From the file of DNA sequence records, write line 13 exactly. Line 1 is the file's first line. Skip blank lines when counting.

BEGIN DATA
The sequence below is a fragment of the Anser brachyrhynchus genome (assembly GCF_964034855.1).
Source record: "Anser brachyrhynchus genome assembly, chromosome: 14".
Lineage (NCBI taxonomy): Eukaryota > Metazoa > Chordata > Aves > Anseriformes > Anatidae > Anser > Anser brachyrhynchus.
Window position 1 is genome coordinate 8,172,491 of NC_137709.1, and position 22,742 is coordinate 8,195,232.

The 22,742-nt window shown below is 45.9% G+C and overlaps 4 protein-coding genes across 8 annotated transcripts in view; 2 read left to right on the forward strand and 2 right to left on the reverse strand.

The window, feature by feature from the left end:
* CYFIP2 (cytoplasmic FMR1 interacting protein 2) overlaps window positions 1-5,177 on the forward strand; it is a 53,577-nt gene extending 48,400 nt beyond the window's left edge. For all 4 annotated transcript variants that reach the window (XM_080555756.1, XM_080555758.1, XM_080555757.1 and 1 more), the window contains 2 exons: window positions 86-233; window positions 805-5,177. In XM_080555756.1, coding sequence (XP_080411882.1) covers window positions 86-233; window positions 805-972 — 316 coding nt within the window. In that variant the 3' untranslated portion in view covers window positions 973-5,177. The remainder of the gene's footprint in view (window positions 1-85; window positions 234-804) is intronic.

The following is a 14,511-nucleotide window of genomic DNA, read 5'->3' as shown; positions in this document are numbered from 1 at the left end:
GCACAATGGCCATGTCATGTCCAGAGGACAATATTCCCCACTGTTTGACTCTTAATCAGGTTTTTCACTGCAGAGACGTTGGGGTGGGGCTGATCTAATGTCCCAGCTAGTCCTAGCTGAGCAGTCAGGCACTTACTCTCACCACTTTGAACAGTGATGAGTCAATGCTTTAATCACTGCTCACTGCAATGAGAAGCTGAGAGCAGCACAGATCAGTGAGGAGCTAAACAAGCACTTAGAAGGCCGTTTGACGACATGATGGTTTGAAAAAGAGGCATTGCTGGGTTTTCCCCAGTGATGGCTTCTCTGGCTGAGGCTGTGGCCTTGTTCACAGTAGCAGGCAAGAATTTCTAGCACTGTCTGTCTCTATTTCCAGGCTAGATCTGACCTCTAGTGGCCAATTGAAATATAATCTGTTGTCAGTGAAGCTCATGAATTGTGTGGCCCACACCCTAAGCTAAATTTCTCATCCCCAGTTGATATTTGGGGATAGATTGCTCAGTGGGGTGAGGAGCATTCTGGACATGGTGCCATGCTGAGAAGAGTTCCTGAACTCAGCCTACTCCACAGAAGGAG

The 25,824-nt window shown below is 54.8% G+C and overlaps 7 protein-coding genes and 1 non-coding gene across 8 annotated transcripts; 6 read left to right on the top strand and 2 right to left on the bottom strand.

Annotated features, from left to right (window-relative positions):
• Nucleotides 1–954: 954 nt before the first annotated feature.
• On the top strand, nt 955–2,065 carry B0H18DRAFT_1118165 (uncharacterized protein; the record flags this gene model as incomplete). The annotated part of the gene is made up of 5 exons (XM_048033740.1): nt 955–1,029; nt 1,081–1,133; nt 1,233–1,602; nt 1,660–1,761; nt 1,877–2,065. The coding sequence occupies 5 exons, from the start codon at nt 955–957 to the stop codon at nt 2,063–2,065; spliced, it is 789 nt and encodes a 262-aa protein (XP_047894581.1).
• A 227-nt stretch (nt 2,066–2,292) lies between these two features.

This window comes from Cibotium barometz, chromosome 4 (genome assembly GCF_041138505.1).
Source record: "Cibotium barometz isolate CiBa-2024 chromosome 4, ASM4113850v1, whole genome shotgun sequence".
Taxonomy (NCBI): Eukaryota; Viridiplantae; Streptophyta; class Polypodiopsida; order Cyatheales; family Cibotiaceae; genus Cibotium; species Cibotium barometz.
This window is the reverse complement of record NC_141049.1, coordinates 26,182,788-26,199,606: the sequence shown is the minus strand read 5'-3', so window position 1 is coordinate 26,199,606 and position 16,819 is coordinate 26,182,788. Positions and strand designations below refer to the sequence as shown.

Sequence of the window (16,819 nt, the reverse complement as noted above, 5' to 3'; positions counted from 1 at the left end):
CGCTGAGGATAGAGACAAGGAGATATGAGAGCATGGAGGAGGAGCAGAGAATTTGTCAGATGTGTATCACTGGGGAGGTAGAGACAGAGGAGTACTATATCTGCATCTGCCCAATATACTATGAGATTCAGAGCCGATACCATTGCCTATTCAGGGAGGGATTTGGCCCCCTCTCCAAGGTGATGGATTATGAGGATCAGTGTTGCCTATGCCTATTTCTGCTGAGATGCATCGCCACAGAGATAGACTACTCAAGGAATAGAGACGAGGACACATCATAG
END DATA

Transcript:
• On the top strand, nt 955–2,065 carry B0H18DRAFT_1118165 (uncharacterized protein; the record flags this gene model as incomplete). The annotated part of the gene is made up of 5 exons (XM_048033740.1): nt 955–1,029; nt 1,081–1,133; nt 1,233–1,602; nt 1,660–1,761; nt 1,877–2,065. The coding sequence occupies 5 exons, from the start codon at nt 955–957 to the stop codon at nt 2,063–2,065; spliced, it is 789 nt and encodes a 262-aa protein (XP_047894581.1).